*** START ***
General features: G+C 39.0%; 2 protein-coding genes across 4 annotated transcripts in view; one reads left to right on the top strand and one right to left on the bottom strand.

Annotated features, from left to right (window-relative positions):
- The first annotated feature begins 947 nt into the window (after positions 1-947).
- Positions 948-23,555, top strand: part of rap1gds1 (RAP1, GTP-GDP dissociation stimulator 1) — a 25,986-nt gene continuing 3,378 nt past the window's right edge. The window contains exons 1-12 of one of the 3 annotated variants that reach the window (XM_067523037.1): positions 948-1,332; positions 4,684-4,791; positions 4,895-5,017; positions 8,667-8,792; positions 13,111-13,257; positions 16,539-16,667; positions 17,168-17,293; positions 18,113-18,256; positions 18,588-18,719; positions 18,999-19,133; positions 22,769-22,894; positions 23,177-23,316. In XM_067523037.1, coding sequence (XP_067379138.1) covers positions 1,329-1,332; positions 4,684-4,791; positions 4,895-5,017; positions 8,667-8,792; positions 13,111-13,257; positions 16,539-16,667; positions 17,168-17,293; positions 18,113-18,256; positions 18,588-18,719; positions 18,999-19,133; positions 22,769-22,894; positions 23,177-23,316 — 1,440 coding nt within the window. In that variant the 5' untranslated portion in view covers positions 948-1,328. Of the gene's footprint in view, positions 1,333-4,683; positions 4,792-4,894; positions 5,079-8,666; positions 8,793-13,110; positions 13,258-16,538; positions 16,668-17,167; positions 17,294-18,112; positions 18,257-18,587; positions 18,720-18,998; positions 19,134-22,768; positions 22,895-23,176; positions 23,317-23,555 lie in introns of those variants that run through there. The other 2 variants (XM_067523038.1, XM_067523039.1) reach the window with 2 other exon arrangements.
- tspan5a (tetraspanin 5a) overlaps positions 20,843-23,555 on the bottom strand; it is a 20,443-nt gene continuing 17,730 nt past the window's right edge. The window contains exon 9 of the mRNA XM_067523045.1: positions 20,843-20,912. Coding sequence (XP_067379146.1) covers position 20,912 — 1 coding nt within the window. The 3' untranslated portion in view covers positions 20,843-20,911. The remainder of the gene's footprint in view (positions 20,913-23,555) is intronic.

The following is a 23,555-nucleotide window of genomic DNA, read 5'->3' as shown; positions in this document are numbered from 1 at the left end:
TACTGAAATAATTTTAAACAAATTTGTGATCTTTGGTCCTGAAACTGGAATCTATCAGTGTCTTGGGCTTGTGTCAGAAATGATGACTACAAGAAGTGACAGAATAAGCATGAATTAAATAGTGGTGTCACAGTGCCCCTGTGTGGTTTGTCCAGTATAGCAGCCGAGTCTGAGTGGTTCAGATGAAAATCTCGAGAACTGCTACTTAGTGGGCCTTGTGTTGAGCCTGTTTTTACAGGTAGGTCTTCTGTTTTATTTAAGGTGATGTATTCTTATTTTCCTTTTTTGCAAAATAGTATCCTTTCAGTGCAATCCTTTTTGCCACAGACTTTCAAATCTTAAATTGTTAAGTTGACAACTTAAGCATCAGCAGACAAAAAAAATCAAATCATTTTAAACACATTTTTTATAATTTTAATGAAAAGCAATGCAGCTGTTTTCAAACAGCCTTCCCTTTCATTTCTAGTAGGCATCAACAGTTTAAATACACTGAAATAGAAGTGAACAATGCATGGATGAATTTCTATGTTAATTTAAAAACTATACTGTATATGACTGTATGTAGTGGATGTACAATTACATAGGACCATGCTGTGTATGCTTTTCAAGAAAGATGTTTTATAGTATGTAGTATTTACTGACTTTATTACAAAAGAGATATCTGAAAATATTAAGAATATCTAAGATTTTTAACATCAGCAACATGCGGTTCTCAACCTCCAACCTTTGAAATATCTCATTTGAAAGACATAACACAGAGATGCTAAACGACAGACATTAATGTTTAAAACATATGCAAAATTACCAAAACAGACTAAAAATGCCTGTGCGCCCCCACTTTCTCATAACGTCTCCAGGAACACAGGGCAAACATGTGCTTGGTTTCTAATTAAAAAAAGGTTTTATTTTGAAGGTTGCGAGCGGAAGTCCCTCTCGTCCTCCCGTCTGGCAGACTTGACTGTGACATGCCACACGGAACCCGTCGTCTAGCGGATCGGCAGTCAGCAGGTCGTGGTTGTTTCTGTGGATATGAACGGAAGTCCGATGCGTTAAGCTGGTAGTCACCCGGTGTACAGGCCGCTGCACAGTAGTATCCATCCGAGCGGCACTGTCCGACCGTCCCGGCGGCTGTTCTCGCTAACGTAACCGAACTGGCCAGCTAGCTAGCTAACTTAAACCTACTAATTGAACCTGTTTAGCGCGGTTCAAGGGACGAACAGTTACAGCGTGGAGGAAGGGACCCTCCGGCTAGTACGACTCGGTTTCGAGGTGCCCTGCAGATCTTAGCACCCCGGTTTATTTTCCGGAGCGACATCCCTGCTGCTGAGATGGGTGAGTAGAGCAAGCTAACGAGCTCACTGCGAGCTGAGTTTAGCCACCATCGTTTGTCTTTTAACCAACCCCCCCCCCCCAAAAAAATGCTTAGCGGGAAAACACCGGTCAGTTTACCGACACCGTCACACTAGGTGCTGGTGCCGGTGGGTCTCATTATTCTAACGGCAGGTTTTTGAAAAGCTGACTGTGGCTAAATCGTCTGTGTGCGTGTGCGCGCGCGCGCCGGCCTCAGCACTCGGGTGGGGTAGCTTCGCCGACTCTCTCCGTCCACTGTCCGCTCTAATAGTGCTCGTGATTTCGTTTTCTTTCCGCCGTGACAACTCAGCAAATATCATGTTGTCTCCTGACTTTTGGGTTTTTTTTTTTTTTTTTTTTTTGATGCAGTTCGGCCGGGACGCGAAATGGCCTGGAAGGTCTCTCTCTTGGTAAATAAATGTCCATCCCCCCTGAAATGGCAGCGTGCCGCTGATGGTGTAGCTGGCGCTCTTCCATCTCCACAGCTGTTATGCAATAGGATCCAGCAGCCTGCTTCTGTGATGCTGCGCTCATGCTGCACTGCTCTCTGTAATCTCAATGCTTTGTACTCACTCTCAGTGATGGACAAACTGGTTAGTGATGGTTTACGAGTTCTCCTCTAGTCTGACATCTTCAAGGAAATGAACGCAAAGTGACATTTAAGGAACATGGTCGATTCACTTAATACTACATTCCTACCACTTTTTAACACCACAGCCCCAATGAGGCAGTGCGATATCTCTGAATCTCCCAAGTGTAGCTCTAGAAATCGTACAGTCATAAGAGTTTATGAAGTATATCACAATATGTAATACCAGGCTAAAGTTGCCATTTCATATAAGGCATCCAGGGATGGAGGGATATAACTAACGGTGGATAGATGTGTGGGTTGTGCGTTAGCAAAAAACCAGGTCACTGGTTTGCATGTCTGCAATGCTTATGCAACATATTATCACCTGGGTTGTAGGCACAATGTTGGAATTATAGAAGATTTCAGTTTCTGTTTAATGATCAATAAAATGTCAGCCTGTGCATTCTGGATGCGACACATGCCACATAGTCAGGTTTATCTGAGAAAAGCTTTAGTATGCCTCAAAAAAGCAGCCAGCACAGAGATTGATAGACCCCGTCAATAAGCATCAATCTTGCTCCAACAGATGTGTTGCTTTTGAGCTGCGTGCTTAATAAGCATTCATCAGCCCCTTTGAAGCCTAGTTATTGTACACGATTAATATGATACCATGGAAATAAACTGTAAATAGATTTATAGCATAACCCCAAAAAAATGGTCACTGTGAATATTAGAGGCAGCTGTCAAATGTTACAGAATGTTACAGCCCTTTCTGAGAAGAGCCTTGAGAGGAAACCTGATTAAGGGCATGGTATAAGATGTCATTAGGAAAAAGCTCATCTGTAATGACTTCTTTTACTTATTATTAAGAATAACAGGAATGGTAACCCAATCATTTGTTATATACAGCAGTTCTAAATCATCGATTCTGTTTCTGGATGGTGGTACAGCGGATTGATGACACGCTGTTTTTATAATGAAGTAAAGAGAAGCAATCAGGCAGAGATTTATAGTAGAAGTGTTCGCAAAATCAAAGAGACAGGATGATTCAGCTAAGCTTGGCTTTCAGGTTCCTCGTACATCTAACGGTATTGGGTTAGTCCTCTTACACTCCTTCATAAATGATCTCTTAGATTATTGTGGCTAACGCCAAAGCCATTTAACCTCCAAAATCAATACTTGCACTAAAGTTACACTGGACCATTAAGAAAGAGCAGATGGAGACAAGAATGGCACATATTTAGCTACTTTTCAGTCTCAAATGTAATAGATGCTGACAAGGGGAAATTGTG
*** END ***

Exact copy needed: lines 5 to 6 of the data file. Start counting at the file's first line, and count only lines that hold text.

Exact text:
- tspan5a (tetraspanin 5a) overlaps positions 20,843-23,555 on the bottom strand; it is a 20,443-nt gene continuing 17,730 nt past the window's right edge. The window contains exon 9 of the mRNA XM_067523045.1: positions 20,843-20,912. Coding sequence (XP_067379146.1) covers position 20,912 — 1 coding nt within the window. The 3' untranslated portion in view covers positions 20,843-20,911. The remainder of the gene's footprint in view (positions 20,913-23,555) is intronic.

The following is a 23,555-nucleotide window of genomic DNA, read 5'->3' as shown; positions in this document are numbered from 1 at the left end: